CT's Beardsley Zoo Teen Corps Removes River Shore Trash, Plants Marsh Grass

BRIDGEPORT, Conn. – Connecticut’s Beardsley Zoo’s teen Conservation Discovery Corps (CDC) students, in combination with the teen Zoo Career Explorers, as well as volunteers and staff, have cleaned up more than one half ton of trash from the shores of the Pequonnock River.  Over the past several weeks, the group of volunteers met several times to walk the shores of the river and remove trash and debris from the waterway. 

The first Saturday cleanup, with 13 guests from outside the Zoo, including a seven-person group from Shelton High School, resulted in 600 pounds of trash removed from the river and Beardsley Park grounds. Additionally, large metal pieces and wood pallets added another 200 pounds.  A second cleanup resulted in nearly 500 more pounds of trash. Students worked with gloves, waders, and trash pickers to remove waste as part of the Zoo’s “Party for the Planet,” in honor of Earth Day.

On Saturday, April 30, the cleanup crew became a planting crew, setting 2,000 plugs of marsh grass into the Great Salt Marsh in Stratford (an endangered coastal habitat within Stewart B. McKinney National Wildlife Refuge) with volunteers from CT Coastal Audubonunder the direction of The U.S. Fish and Wildlife Service. The three-hour planting was followed by an interpretive talk on salt marsh ecology. Follow up plantings by zoo staff and volunteers have yielded more than 1,800 additional salt marsh grass plugs planted. The CDC, whose motto could easily be “we never hesitate to get our hands dirty,” has now begun planting milkweed seeds to feed Monarch butterflies that make their homes at the Zoo in the summer.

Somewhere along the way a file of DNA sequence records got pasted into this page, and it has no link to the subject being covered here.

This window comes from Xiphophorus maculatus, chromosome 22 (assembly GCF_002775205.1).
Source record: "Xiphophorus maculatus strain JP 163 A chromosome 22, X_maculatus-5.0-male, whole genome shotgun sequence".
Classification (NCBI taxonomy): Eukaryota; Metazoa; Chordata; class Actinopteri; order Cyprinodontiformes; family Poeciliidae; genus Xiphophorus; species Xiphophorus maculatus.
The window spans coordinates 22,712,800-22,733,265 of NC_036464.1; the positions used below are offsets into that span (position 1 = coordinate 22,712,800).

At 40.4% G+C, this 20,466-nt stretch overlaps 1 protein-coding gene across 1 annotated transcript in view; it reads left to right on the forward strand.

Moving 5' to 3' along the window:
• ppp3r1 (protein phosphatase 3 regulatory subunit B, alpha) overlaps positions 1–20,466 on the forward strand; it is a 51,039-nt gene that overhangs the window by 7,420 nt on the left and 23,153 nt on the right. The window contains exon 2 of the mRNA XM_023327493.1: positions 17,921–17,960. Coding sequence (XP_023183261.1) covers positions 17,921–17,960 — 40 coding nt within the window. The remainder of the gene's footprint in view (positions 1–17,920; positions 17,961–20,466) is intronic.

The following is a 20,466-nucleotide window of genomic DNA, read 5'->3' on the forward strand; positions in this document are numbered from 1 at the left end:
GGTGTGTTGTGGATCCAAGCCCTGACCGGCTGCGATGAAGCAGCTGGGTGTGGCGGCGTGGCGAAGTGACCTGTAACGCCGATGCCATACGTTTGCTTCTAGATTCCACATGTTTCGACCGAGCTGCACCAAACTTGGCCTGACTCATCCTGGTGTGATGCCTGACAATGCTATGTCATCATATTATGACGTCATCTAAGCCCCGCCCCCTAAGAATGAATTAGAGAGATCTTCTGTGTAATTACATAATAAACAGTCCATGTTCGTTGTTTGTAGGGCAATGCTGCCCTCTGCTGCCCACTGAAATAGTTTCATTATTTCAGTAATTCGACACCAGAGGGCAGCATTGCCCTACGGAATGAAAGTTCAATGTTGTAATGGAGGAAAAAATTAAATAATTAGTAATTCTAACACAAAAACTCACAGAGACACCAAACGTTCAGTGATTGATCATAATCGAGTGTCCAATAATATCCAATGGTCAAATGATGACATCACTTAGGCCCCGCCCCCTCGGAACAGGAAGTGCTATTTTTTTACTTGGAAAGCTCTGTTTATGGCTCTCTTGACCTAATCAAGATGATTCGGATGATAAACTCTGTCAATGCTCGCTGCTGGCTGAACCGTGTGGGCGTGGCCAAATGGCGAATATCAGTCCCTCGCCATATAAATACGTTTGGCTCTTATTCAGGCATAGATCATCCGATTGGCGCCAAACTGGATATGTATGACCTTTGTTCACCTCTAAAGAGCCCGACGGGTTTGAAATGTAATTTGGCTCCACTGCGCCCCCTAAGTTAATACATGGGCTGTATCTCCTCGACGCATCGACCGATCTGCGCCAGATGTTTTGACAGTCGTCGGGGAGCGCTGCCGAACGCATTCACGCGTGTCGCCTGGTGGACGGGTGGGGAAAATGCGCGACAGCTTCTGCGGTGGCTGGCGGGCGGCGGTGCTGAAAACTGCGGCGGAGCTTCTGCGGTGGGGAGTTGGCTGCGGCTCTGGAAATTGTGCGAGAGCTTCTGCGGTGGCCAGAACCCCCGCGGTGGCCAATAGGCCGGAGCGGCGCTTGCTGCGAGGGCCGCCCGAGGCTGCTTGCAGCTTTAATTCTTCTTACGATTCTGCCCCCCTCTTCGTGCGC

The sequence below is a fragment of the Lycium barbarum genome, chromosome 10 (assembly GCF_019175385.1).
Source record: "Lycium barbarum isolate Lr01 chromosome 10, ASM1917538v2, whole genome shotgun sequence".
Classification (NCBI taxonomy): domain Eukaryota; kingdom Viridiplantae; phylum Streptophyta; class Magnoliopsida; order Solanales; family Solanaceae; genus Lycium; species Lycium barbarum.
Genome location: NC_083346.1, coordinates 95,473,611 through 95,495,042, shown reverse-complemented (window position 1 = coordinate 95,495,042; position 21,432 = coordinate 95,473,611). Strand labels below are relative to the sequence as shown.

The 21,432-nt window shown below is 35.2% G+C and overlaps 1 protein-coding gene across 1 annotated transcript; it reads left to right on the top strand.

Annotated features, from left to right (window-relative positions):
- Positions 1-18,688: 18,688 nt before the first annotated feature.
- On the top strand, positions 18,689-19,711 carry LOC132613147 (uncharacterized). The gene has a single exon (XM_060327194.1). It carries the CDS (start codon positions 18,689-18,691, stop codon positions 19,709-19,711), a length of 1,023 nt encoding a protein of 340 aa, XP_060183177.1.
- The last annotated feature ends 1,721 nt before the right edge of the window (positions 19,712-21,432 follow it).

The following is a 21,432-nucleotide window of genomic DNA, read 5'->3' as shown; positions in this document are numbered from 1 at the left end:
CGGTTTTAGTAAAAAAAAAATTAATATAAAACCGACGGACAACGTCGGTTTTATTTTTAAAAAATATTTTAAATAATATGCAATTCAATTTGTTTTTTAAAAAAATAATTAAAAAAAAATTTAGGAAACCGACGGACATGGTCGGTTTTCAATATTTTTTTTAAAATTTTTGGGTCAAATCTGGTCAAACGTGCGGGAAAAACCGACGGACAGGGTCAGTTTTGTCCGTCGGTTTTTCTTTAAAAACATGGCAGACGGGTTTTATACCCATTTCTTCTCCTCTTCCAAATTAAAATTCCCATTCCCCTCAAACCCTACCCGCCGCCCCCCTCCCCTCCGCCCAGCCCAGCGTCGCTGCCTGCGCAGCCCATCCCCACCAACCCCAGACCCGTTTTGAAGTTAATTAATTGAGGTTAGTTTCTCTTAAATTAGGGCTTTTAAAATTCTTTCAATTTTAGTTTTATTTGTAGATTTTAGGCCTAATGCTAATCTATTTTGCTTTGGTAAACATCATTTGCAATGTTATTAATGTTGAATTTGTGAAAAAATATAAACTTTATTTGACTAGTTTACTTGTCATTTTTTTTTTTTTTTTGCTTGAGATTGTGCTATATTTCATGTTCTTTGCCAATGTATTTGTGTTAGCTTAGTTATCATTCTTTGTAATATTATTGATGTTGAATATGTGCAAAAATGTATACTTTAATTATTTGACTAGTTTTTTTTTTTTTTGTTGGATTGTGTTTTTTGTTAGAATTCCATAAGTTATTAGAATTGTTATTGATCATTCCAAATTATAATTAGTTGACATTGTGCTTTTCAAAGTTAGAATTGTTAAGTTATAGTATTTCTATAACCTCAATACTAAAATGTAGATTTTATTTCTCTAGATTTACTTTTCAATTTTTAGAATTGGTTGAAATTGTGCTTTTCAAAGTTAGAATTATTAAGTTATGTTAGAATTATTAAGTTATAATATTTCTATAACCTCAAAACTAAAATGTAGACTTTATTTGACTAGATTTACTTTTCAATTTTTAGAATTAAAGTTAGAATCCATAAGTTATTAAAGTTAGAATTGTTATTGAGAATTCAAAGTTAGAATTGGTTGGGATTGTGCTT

The Zoo’s Curator of Education Jim Knox said, “When it comes to embodying Earth Day's spirit of stewardship and care for our planet, Connecticut's Beardsley Zoo's volunteers and staff lead the way. Whether they are cleaning up a riverbank, restoring endangered salt marsh habitat, or teaching Zoo guests how they can protect endangered species, the Zoo team is always out in front." 

The CDC is an award-winning science-based youth education program that introduces young adults to the fields of conservation biology and environmental education and prepares them for science-based careers. The Explorers program investigates Zoo and non-profit careers through workshops and staff shadow days, covering eight different departments at the Zoo. 

About Connecticut’s Beardsley Zoo

Let your curiosity run wild! Connecticut’s only zoo, celebrating its 100th year, features 350 animals representing primarily North and South American and Northern Asian species. Guests won’t want to miss our Amur tigers and leopards, maned wolves, and Mexican gray wolves and red wolves. Other highlights include our Spider Monkey Habitat, the prairie dog exhibit, and the Pampas Plain with giant anteaters and Chacoan peccaries. Guests can grab a bite from the Peacock Café and eat in the Picnic Grove. Connecticut’s Beardsley Zoo is a non-profit organization celebrating its Centennial year when the mission of helping fragile wildlife populations and eco-systems is more important than ever. Tickets must be purchased online at www.beardsleyzoo.org

Because our animals remain susceptible to Covid-19 transmission, we require masks in our indoor animal habitats: the Research Station and the Rainforest Building. Elsewhere in the Zoo, indoors or out, we respect masking as a personal choice. Everyone over the age of two, except for those with a medical exemption, should have a mask to enter the animal buildings. 


 All photos credit: Connecticut's Beardsley Zoo